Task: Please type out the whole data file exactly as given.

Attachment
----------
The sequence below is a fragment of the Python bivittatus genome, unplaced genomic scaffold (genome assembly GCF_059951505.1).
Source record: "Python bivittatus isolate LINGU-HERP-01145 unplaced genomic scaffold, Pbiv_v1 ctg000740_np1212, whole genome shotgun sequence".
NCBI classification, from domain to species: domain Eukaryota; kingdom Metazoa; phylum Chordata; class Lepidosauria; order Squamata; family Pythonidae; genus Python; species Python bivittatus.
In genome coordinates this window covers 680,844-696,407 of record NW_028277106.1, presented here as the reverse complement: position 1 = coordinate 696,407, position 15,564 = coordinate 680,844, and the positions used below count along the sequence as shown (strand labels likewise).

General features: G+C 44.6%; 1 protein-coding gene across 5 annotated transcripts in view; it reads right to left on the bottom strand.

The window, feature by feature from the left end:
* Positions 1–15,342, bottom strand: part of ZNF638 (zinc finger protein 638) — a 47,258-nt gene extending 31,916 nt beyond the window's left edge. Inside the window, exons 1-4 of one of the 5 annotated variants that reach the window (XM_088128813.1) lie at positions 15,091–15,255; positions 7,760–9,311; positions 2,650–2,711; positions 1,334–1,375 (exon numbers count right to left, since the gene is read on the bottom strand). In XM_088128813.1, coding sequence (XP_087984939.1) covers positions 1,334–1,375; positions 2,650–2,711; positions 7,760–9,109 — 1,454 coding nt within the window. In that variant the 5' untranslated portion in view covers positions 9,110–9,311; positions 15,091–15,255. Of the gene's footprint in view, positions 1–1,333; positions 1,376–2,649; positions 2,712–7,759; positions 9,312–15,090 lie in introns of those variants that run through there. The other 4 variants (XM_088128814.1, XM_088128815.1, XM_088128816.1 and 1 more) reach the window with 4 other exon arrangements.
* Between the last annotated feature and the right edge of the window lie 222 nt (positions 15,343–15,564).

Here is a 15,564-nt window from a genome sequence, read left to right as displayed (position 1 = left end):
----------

The sequence below is a fragment of the Python bivittatus genome, unplaced genomic scaffold (genome assembly GCF_059951505.1).
Source record: "Python bivittatus isolate LINGU-HERP-01145 unplaced genomic scaffold, Pbiv_v1 ctg000740_np1212, whole genome shotgun sequence".
NCBI classification, from domain to species: domain Eukaryota; kingdom Metazoa; phylum Chordata; class Lepidosauria; order Squamata; family Pythonidae; genus Python; species Python bivittatus.
In genome coordinates this window covers 680,844-696,407 of record NW_028277106.1, presented here as the reverse complement: position 1 = coordinate 696,407, position 15,564 = coordinate 680,844, and the positions used below count along the sequence as shown (strand labels likewise).

General features: G+C 44.6%; 1 protein-coding gene across 5 annotated transcripts in view; it reads right to left on the bottom strand.

The window, feature by feature from the left end:
* Positions 1–15,342, bottom strand: part of ZNF638 (zinc finger protein 638) — a 47,258-nt gene extending 31,916 nt beyond the window's left edge. Inside the window, exons 1-4 of one of the 5 annotated variants that reach the window (XM_088128813.1) lie at positions 15,091–15,255; positions 7,760–9,311; positions 2,650–2,711; positions 1,334–1,375 (exon numbers count right to left, since the gene is read on the bottom strand). In XM_088128813.1, coding sequence (XP_087984939.1) covers positions 1,334–1,375; positions 2,650–2,711; positions 7,760–9,109 — 1,454 coding nt within the window. In that variant the 5' untranslated portion in view covers positions 9,110–9,311; positions 15,091–15,255. Of the gene's footprint in view, positions 1–1,333; positions 1,376–2,649; positions 2,712–7,759; positions 9,312–15,090 lie in introns of those variants that run through there. The other 4 variants (XM_088128814.1, XM_088128815.1, XM_088128816.1 and 1 more) reach the window with 4 other exon arrangements.
* Between the last annotated feature and the right edge of the window lie 222 nt (positions 15,343–15,564).

Here is a 15,564-nt window from a genome sequence, read left to right as displayed (position 1 = left end):